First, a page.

and frame element (columns, beam, purlins etc.) arrangements with dimensions for all the different elements?
Describe the behavior of the structural system used?
2) Draw plan, elevation and details for a one story mezzanine office floor occupying two-bay in an industrial
building 18M X 48m, including structural framing and frame element (columns, beam, deck slab etc.)
arrangements with dimensions for all the different elements? Describe the behavior of the structural system
used?
Part B question
1) Calculation of total dead weight and live loads on factory structure as per IS875 (Part1&2). Determine the
live and dead loads on roof, roof beam and column to be considered in the design of the structure.
2) Calculation of total dead weight and live loads on the mezzanine structure as per IS875 (Part1&2).
Determine the mezzanine floor loads on a typical column and design column using IS special publication for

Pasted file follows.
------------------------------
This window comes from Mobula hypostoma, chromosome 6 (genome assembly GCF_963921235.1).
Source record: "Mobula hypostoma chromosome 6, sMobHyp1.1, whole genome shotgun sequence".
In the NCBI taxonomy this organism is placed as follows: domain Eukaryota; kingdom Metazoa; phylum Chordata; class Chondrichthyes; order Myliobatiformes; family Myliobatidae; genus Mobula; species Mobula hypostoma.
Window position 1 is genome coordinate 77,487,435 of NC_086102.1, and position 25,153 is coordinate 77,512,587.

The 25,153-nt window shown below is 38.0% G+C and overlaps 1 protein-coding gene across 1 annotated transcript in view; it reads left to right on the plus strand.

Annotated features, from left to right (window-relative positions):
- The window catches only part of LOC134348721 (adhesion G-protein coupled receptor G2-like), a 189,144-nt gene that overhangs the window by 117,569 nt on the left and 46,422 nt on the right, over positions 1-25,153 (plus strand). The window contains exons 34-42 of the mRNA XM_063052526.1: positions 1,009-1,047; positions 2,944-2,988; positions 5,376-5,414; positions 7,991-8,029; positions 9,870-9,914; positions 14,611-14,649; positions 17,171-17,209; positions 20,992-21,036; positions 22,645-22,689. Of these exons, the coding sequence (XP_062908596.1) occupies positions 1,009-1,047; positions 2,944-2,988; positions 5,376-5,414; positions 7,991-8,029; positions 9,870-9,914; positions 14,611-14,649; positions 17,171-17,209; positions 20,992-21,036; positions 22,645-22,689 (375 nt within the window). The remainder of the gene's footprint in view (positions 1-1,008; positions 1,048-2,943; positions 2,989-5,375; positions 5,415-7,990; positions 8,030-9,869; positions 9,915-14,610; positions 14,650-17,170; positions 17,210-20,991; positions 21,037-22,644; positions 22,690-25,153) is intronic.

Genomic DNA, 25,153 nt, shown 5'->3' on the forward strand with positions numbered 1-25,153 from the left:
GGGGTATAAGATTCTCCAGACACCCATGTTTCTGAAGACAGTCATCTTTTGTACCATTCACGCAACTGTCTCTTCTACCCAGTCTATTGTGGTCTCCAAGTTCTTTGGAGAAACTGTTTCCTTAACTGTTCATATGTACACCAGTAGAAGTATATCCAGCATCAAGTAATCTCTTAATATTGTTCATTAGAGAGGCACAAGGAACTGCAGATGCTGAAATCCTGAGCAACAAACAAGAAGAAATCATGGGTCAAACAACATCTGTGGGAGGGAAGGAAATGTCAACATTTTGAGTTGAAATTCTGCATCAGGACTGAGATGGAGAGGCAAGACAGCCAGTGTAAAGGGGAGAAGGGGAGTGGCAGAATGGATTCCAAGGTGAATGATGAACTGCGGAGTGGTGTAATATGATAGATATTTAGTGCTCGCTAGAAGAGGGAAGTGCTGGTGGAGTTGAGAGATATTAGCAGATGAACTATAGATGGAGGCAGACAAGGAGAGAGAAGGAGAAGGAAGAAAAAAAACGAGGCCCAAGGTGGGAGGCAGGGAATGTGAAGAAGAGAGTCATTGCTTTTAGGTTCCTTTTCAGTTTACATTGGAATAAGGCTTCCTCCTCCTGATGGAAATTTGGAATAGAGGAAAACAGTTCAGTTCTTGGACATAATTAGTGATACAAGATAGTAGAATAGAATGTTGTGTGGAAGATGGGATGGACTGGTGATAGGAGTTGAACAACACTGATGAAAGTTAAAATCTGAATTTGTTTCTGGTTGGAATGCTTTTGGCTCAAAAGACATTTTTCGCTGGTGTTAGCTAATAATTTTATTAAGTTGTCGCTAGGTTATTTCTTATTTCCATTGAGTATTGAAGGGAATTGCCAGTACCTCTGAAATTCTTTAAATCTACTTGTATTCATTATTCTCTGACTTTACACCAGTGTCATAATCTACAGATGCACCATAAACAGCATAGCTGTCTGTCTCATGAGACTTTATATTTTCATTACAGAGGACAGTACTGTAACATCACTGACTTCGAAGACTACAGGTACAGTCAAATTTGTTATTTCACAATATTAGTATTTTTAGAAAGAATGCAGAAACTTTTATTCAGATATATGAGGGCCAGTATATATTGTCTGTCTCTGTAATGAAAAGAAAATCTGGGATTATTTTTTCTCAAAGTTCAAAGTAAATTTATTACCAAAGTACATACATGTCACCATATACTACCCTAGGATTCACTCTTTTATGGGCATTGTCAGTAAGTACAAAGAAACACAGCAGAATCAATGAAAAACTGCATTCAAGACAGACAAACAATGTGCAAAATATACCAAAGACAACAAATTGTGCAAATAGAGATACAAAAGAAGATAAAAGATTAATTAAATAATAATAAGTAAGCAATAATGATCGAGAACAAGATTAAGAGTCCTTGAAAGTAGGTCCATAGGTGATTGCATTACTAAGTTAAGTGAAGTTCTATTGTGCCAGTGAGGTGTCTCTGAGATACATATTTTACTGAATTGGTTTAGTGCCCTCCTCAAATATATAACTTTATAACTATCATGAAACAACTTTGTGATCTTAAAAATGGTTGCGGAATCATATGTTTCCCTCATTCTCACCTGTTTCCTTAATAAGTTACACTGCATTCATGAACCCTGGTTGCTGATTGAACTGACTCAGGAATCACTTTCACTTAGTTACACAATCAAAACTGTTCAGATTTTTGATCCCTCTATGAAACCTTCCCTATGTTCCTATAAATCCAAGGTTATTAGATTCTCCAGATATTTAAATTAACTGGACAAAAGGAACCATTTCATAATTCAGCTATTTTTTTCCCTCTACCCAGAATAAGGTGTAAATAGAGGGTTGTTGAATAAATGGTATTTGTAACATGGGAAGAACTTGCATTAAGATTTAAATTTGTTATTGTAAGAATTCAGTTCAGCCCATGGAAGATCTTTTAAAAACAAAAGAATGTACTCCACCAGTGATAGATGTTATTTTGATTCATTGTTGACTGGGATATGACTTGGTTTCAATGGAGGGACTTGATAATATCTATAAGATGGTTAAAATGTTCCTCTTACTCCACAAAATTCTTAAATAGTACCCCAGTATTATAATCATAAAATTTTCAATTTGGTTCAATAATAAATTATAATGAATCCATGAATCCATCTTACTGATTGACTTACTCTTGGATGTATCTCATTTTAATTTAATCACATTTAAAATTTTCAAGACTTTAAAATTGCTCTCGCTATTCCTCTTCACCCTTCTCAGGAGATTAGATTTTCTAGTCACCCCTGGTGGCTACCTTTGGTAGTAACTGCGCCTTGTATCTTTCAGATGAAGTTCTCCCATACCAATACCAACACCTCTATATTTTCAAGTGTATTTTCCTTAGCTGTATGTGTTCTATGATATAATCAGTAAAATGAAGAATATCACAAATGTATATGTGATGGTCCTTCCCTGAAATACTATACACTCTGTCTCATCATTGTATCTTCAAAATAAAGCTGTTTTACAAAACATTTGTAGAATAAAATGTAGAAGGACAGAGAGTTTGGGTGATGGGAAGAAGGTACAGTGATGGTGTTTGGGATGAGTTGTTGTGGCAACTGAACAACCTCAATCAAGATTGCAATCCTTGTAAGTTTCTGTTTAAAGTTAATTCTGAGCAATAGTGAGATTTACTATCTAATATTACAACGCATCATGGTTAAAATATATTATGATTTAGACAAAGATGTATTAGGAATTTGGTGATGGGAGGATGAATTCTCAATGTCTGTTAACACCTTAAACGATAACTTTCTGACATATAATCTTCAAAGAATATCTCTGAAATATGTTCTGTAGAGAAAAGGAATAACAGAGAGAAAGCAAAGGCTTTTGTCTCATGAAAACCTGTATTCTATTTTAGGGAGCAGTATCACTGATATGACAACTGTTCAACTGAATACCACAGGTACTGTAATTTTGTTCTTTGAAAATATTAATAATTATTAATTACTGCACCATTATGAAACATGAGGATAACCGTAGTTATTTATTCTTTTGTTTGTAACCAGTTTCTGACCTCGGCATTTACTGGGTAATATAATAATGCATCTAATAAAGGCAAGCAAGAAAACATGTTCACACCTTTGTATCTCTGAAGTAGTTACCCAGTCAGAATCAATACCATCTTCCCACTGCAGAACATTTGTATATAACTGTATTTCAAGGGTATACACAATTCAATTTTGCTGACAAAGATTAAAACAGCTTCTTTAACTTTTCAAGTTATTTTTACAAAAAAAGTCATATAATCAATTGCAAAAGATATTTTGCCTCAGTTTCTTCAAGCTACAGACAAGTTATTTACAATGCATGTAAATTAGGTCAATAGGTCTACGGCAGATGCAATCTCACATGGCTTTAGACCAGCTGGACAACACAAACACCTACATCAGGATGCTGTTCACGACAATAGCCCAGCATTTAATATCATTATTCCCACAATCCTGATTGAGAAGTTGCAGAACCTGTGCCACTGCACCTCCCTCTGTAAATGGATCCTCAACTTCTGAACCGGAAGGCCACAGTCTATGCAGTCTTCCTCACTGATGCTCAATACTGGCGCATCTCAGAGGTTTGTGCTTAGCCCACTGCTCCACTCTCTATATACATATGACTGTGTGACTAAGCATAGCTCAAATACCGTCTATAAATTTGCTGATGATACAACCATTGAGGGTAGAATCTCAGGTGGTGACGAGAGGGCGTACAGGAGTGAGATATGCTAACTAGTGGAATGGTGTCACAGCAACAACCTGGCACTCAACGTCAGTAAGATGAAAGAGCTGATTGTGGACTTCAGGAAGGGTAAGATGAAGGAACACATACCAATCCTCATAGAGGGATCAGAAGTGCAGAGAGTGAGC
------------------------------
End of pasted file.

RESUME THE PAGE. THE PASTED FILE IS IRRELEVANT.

the design of steel structures [SP-6 (1)] based on the type of occupancy as office.
3) Calculation of total dead weight and live loads on the mezzanine typical beam as per IS875 (Part1&2) and
design beam using IS special publication for the design of steel structures [SP-6 (1)] based on the type of
occupancy as office.
4) Sketch a typical structural steel drawing showing: Structural design criteria, including loads used, calculations,
drawings and detailing, and steel tonnage calculation for a one story industrial building 18M X 48m with two-bay
mezzanine office floor, include a framing plan for both the industrial building.
5) Describe the use of Steel as a structural material: Basic characteristics of Steel including the stress strain
curve and note all available steel grades with strengths?
6) Describe the concepts of design of Steel Structures:Working Stress Design and Load and Resistance Factor Design?
7) Draw and sketch the available sections in structural steel used in the design of. Framing elements as per IS-